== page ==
Laura Jonker ’15
Graduate student, Western Theological Seminary, Holland, Michigan
Laura Jonker

Keeping the Faith

While a student at Northwestern, Laura volunteered and interned at American Reformed Church in Orange City. For four years following graduation, she continued to serve at the church as the director of children’s, family and hospitality ministries. Now a student in Western Theological Seminary’s Master of Divinity program, Laura hopes to continue ministering to families in the church.

Why did you choose to attend Northwestern?

I looked at nine different Christian liberal arts colleges in the Midwest before I knew Northwestern was the right fit for me. I was impressed with the academic strength of the departments, available financial aid and the campus community. But there was one distinction that significantly influenced my decision to attend Northwestern: It was a place where I would be challenged and encouraged to ask the tough life questions, not just answer them. I longed to learn in a community where we could contemplate the complexities of God’s world together. Northwestern certainly lived up to my expectations. Through my senior honors research project on prayerful intercession, independent study on the Children and Worship program, and numerous class projects and discussions, I was repeatedly encouraged to dig deeply into my own questions about how we live as Jesus’ followers in the world today. 

What did you appreciate most about the biblical and theological studies department?

The biblical and theological studies department is made up of incredible professors with both strong intellectual gifts and compassionate hearts for students. They support students as they explore the answers to their own questions and offer counsel when life seems to fall apart. The faculty know how to think deeply, love courageously and invest boldly in the lives of their students. My professors repeatedly spoke into my life and saw my potential even when I was full of doubts and fear. They made the religion department a safe and challenging place where I knew I was valued. They made it feel like home.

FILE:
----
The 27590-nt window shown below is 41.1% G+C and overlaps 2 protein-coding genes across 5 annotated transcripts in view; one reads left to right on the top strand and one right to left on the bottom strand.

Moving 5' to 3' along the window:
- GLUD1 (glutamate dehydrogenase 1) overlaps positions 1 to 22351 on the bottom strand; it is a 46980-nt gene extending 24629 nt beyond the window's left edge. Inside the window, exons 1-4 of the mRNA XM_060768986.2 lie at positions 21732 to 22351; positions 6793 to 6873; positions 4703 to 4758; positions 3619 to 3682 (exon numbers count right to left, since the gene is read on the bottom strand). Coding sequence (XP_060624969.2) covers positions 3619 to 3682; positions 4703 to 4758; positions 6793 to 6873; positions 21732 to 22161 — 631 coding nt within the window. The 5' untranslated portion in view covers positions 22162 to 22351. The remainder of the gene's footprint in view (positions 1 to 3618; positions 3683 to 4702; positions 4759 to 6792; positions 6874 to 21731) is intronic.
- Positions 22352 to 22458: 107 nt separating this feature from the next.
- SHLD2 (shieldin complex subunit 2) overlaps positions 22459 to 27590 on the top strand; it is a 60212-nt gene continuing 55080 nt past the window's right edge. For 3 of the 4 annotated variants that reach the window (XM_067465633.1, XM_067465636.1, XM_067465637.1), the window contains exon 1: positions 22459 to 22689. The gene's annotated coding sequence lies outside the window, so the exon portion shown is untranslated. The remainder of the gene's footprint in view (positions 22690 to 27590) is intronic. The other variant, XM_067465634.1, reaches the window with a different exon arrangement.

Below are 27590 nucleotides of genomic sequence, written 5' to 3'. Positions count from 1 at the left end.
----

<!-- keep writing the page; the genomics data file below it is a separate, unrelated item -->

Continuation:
How did Northwestern prepare you for your studies at Western Theological Seminary?

My studies at Northwestern were almost an equal caliber to what I’m learning at Western. Even though I didn’t take a biblical language class at Northwestern, I’ve felt well prepared for the academic rigor of tackling Hebrew and Greek in seminary. Plus, several of the key concepts of pursuing shalom in God’s kingdom, valuing each human being as made in the image of God, and trusting in God’s redeeming work in the world are repeated in Western’s curriculum. When we read about mutual invitation (a structure for hosting cross-cultural conversations), I remembered talking about the same communication format in my Christian Leadership course at Northwestern. Needless to say, the transition has been quite smooth.

How did Northwestern help you grow in your faith?

Before my time at Northwestern, I had a very limited understanding of spiritual disciplines and the value of liturgical worship in the church today. Taking classes like Christian Spirituality opened my eyes to the wide range of possibilities for connecting with God. As someone who loves personal discipline, I was excited to explore different ways to read Scripture, pray, fast, or even study the Bible in group settings beyond the traditional devotional practices of my childhood. Northwestern provided me with opportunities to practice and learn about these spiritual disciplines through campus conversations, D-groups, campus ministry events and dorm discussions. I left NWC with a renewed appreciation for spiritual formation and a dream to continue learning about how to help create space for people to connect to God.

Tell us about your current ministry work.

I decided to pursue my master’s to learn more about integrating family discipleship with my love for our immigrant neighbors. I studied in Guatemala during the summer of 2018 to receive a Teaching English as a Foreign Language certificate, and I now volunteer in teaching English at a bilingual church in Michigan. My seminary internship with a local church has two components: I help them develop curriculum and resources for young families to disciple their children, and I reach out to immigrant neighbors through the church’s Kairos Neighborhood Fellowship. When I conclude my time at Western, I hope to continue working with families in the church to develop cross-cultural relationships and healthy spiritual rhythms in homes.